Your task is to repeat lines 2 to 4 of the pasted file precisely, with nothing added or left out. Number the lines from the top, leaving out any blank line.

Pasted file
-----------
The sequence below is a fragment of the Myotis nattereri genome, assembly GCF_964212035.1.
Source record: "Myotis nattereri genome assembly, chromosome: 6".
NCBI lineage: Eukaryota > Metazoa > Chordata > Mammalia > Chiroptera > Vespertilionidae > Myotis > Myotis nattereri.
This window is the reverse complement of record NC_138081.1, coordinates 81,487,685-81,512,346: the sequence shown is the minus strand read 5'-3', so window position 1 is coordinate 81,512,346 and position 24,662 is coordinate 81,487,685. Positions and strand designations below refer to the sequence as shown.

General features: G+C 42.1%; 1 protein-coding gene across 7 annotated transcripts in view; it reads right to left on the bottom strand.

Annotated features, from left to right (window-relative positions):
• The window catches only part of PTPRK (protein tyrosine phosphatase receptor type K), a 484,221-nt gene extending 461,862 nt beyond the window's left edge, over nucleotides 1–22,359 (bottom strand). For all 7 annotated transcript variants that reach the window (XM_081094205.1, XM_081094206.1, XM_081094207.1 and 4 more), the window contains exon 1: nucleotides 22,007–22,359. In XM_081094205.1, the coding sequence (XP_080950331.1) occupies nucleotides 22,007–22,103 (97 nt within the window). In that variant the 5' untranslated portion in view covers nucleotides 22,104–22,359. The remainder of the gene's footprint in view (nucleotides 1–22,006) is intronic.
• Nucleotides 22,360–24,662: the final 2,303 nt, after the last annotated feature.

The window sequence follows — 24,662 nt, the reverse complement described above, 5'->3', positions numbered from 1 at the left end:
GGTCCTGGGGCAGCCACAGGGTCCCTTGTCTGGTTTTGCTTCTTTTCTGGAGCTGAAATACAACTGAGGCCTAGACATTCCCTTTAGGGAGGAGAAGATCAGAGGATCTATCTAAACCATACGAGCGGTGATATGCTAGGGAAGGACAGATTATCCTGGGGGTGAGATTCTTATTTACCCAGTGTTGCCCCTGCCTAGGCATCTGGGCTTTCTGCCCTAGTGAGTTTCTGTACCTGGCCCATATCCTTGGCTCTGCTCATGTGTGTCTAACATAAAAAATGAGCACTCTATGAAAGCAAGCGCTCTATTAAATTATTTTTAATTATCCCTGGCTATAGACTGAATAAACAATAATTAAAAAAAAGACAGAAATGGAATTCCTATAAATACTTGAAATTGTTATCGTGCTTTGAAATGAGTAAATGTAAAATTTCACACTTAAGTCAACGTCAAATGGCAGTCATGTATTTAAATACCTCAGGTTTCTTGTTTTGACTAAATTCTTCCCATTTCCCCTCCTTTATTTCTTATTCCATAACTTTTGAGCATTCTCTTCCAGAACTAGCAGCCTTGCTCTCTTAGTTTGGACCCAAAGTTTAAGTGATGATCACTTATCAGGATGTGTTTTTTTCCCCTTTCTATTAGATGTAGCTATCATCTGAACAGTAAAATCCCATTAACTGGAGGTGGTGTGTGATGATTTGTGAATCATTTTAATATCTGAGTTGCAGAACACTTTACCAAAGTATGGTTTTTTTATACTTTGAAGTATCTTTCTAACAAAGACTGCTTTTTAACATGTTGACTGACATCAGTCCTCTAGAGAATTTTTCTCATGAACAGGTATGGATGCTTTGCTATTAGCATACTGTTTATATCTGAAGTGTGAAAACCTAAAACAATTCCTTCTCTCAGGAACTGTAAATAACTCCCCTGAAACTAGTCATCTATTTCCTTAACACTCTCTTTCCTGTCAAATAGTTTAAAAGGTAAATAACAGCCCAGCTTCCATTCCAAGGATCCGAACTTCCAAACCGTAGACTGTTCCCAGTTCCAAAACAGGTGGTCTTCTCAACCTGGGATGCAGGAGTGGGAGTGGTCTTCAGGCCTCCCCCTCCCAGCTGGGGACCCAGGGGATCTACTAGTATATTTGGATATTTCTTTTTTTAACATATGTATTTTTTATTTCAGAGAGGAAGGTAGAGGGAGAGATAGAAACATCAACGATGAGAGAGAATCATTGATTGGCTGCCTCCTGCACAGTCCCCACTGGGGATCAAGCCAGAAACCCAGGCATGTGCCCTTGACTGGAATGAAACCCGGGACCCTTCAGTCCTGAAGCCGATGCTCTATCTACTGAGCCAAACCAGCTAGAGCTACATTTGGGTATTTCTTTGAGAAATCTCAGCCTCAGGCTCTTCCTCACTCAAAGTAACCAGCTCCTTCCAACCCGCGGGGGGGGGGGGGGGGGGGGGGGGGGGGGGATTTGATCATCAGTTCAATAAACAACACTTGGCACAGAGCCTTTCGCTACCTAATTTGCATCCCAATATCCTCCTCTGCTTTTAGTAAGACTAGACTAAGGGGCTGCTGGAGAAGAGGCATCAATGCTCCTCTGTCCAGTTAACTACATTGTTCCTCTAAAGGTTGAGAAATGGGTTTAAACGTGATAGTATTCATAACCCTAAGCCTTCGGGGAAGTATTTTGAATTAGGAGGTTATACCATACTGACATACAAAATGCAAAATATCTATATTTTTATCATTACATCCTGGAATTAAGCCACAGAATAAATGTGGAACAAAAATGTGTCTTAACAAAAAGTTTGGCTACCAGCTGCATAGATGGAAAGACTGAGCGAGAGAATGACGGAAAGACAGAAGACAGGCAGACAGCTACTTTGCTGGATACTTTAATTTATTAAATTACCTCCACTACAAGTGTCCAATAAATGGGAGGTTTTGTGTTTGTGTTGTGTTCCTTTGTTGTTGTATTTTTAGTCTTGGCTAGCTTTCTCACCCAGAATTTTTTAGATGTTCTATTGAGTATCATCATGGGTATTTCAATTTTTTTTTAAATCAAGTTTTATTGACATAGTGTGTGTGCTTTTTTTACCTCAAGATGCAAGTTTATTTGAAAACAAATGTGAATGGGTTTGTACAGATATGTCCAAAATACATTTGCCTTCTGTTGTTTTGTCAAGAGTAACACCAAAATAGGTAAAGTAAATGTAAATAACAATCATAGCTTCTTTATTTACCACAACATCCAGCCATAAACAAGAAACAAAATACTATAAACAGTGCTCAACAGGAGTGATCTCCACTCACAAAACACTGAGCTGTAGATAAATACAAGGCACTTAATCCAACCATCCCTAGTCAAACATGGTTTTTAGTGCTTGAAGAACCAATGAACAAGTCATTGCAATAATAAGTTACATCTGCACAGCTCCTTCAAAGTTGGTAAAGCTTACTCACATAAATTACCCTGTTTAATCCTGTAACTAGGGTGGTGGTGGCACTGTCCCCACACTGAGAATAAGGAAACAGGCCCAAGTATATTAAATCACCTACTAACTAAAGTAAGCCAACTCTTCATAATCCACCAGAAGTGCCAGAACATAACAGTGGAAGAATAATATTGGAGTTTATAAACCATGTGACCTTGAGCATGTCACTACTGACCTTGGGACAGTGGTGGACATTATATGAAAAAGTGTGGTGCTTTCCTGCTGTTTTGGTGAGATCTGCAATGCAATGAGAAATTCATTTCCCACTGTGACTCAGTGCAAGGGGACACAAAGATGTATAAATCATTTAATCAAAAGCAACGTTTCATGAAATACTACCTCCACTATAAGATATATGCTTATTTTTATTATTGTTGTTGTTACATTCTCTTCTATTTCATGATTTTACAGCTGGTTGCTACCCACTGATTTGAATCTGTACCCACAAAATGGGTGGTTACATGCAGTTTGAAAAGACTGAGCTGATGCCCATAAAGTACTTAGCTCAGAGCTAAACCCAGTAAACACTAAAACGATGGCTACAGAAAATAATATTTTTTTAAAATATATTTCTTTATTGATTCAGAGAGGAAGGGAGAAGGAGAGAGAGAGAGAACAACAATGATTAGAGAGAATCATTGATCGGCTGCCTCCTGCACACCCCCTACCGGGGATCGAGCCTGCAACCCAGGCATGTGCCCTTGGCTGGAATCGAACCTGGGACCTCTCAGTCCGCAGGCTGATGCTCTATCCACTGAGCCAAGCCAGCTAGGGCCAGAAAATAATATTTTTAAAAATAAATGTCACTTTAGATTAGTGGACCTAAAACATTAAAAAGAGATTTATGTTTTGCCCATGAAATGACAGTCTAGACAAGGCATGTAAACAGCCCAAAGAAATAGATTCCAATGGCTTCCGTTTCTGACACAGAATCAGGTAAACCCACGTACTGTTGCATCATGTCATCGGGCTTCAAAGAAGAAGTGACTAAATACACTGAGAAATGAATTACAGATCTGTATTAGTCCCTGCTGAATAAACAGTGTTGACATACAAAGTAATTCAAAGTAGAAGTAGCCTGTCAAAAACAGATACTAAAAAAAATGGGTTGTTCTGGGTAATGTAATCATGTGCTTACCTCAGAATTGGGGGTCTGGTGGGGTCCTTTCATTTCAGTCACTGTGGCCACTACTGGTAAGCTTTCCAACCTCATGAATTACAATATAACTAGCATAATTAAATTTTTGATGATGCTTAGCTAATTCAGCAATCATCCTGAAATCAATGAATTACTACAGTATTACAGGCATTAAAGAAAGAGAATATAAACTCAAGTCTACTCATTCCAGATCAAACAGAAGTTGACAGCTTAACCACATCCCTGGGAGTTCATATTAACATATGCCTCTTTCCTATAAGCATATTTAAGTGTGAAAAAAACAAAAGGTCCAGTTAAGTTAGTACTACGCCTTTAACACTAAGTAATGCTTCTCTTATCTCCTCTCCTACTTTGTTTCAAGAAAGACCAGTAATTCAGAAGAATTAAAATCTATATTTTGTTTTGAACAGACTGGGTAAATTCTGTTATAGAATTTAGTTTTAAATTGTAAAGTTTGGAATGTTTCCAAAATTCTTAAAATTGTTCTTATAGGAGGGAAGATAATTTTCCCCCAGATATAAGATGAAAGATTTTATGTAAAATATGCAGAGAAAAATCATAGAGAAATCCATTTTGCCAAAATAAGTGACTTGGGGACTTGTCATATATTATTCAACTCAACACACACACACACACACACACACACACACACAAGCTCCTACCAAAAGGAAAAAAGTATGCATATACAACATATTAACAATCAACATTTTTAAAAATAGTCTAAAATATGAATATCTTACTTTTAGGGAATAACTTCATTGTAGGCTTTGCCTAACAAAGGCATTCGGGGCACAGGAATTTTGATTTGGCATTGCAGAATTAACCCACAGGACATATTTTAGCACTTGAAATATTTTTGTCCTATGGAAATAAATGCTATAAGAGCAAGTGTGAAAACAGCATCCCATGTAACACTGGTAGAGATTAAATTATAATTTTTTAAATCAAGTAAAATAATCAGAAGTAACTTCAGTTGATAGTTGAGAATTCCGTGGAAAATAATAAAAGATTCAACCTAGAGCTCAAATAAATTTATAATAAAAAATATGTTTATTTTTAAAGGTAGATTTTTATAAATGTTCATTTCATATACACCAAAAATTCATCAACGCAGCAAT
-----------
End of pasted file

Source record: "Myotis nattereri genome assembly, chromosome: 6".
NCBI lineage: Eukaryota > Metazoa > Chordata > Mammalia > Chiroptera > Vespertilionidae > Myotis > Myotis nattereri.
This window is the reverse complement of record NC_138081.1, coordinates 81,487,685-81,512,346: the sequence shown is the minus strand read 5'-3', so window position 1 is coordinate 81,512,346 and position 24,662 is coordinate 81,487,685. Positions and strand designations below refer to the sequence as shown.